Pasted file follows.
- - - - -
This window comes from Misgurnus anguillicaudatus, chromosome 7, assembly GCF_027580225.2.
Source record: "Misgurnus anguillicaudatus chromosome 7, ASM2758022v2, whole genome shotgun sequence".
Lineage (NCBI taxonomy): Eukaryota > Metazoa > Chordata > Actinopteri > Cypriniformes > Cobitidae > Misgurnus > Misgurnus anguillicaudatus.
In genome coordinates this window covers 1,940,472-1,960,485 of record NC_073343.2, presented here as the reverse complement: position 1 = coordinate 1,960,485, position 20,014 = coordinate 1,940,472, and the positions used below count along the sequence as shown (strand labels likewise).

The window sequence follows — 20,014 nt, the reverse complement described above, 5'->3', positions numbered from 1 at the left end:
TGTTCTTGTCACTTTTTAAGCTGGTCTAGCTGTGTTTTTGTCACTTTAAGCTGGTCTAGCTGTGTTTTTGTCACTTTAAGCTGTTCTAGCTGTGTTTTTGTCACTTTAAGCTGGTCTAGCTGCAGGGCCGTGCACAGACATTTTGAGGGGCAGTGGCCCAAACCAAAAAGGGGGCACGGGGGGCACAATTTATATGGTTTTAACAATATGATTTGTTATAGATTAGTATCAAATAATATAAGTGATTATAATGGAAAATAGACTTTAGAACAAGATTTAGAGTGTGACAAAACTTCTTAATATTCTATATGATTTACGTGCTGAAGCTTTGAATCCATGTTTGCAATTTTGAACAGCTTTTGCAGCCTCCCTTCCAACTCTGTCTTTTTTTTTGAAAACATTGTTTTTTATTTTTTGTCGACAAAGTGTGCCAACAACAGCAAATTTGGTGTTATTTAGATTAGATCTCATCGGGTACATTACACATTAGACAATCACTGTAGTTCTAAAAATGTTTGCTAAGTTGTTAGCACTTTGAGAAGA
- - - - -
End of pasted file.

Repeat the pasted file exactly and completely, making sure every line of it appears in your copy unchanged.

This window comes from Misgurnus anguillicaudatus, chromosome 7, assembly GCF_027580225.2.
Source record: "Misgurnus anguillicaudatus chromosome 7, ASM2758022v2, whole genome shotgun sequence".
Lineage (NCBI taxonomy): Eukaryota > Metazoa > Chordata > Actinopteri > Cypriniformes > Cobitidae > Misgurnus > Misgurnus anguillicaudatus.
In genome coordinates this window covers 1,940,472-1,960,485 of record NC_073343.2, presented here as the reverse complement: position 1 = coordinate 1,960,485, position 20,014 = coordinate 1,940,472, and the positions used below count along the sequence as shown (strand labels likewise).

The window sequence follows — 20,014 nt, the reverse complement described above, 5'->3', positions numbered from 1 at the left end:
TGTTCTTGTCACTTTTTAAGCTGGTCTAGCTGTGTTTTTGTCACTTTAAGCTGGTCTAGCTGTGTTTTTGTCACTTTAAGCTGTTCTAGCTGTGTTTTTGTCACTTTAAGCTGGTCTAGCTGCAGGGCCGTGCACAGACATTTTGAGGGGCAGTGGCCCAAACCAAAAAGGGGGCACGGGGGGCACAATTTATATGGTTTTAACAATATGATTTGTTATAGATTAGTATCAAATAATATAAGTGATTATAATGGAAAATAGACTTTAGAACAAGATTTAGAGTGTGACAAAACTTCTTAATATTCTATATGATTTACGTGCTGAAGCTTTGAATCCATGTTTGCAATTTTGAACAGCTTTTGCAGCCTCCCTTCCAACTCTGTCTTTTTTTTTGAAAACATTGTTTTTTATTTTTTGTCGACAAAGTGTGCCAACAACAGCAAATTTGGTGTTATTTAGATTAGATCTCATCGGGTACATTACACATTAGACAATCACTGTAGTTCTAAAAATGTTTGCTAAGTTGTTAGCACTTTGAGAAGA